Invasive Species Compendium

Detailed coverage of invasive species threatening livelihoods and the environment worldwide

Abstract

Effects of invasive Chenopodium ambrosioides L. volatile oil on stomatal movement and signal transduction of Vicia faba L., Arachis hypogaea L. and Pisum sativum L.

Abstract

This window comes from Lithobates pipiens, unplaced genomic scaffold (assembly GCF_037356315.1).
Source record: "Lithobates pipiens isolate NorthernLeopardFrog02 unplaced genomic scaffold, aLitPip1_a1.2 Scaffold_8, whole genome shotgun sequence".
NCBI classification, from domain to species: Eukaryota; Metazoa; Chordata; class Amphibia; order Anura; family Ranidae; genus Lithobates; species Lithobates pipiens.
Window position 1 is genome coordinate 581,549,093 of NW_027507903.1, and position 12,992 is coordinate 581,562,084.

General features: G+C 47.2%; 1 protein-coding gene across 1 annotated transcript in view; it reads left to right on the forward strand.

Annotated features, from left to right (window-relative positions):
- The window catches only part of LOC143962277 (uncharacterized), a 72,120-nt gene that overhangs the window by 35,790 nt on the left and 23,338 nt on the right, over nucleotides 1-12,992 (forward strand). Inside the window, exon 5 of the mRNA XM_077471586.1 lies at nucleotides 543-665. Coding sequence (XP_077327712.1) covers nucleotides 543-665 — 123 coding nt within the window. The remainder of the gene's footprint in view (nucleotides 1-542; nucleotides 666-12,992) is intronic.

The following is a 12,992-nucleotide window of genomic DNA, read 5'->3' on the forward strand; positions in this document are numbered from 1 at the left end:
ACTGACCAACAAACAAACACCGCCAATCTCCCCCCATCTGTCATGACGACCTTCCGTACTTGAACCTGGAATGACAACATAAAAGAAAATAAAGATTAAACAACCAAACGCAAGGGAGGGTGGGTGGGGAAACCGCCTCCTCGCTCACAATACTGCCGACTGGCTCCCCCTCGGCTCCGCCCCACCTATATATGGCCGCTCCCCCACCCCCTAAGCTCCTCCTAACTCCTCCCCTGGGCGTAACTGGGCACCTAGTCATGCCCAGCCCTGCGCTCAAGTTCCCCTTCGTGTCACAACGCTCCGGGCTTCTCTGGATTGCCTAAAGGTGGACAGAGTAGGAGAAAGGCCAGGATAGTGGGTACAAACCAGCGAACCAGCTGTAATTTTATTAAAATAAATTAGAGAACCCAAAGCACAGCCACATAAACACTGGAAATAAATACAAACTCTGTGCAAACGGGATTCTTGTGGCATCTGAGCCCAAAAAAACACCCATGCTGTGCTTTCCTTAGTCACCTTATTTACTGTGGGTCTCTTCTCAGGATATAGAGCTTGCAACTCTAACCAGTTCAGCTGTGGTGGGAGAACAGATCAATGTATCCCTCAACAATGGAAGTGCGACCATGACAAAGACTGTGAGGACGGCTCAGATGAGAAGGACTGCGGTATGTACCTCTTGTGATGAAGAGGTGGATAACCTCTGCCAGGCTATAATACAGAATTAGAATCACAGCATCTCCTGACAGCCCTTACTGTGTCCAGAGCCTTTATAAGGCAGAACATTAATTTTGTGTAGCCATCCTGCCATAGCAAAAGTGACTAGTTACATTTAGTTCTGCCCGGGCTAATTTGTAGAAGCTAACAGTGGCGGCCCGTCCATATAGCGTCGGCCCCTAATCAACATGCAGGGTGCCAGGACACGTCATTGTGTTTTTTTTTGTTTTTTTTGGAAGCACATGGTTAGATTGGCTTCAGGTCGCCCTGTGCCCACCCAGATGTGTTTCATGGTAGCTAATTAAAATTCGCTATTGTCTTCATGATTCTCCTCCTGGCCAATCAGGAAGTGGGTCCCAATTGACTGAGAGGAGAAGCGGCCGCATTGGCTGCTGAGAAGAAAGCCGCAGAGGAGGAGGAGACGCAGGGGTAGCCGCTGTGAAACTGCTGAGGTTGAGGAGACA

We studied the allelopathic stress of C. ambrosioides volatile oil using the epidermal strip bioassay, microscopy and histochemical techniques on stomatal movement in leaves from broad beans (Vicia faba L.), peanuts (Arachis hypogaea L.) and peas (Pisum sativum L.). We also studied the changes in vacuoles, microfilaments and signalling molecules ROS, NO and Ca2+ in guard cells. The stomatal aperture of 3-test legume species decreased significantly (P < 0.05) in volatile oil concentration-dependent manner. Compared with control, the applied volatile oil increased the numbers of vacuoles but decreased their volume in guard cells of all 3-test crops. Aggregation of microfilament skeletons, increased the in ROS, NO and Ca2+ concentrations. These effects could be alleviated, when related inhibitors (Cytochalasin B, AS, LaCl3 and L-NAME) were used with volatile oil. It is speculated that the dynamic changes in guard cell microfilaments caused by volatile oil of C. ambrosioides could lead to increased ROS and NO levels by activating the related enzymes, which increased the cytoplasmic free Ca2+ levels in guard cells. Thereby the ion channels in plasma membrane and vacuolar membrane were affected. The bigger vacuoles in guard cells were divided into smaller ones, turgor pressure was decreased and stomata were closed. The stomatal movement of broad bean was most sensitive to volatile oil of C. ambrosioides, which showed strong allelopathy.